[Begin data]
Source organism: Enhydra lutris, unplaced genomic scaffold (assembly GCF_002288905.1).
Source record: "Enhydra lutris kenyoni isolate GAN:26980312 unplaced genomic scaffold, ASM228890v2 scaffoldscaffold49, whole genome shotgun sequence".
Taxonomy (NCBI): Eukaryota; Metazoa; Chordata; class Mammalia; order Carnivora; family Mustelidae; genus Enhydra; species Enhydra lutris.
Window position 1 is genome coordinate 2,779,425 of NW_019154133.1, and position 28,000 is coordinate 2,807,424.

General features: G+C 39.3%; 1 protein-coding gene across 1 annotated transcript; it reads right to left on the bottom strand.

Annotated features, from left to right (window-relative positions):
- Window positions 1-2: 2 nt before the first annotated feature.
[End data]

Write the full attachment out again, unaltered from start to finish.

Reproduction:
Source organism: Enhydra lutris, unplaced genomic scaffold (assembly GCF_002288905.1).
Source record: "Enhydra lutris kenyoni isolate GAN:26980312 unplaced genomic scaffold, ASM228890v2 scaffoldscaffold49, whole genome shotgun sequence".
Taxonomy (NCBI): Eukaryota; Metazoa; Chordata; class Mammalia; order Carnivora; family Mustelidae; genus Enhydra; species Enhydra lutris.
Window position 1 is genome coordinate 2,779,425 of NW_019154133.1, and position 28,000 is coordinate 2,807,424.

General features: G+C 39.3%; 1 protein-coding gene across 1 annotated transcript; it reads right to left on the bottom strand.

Annotated features, from left to right (window-relative positions):
- Window positions 1-2: 2 nt before the first annotated feature.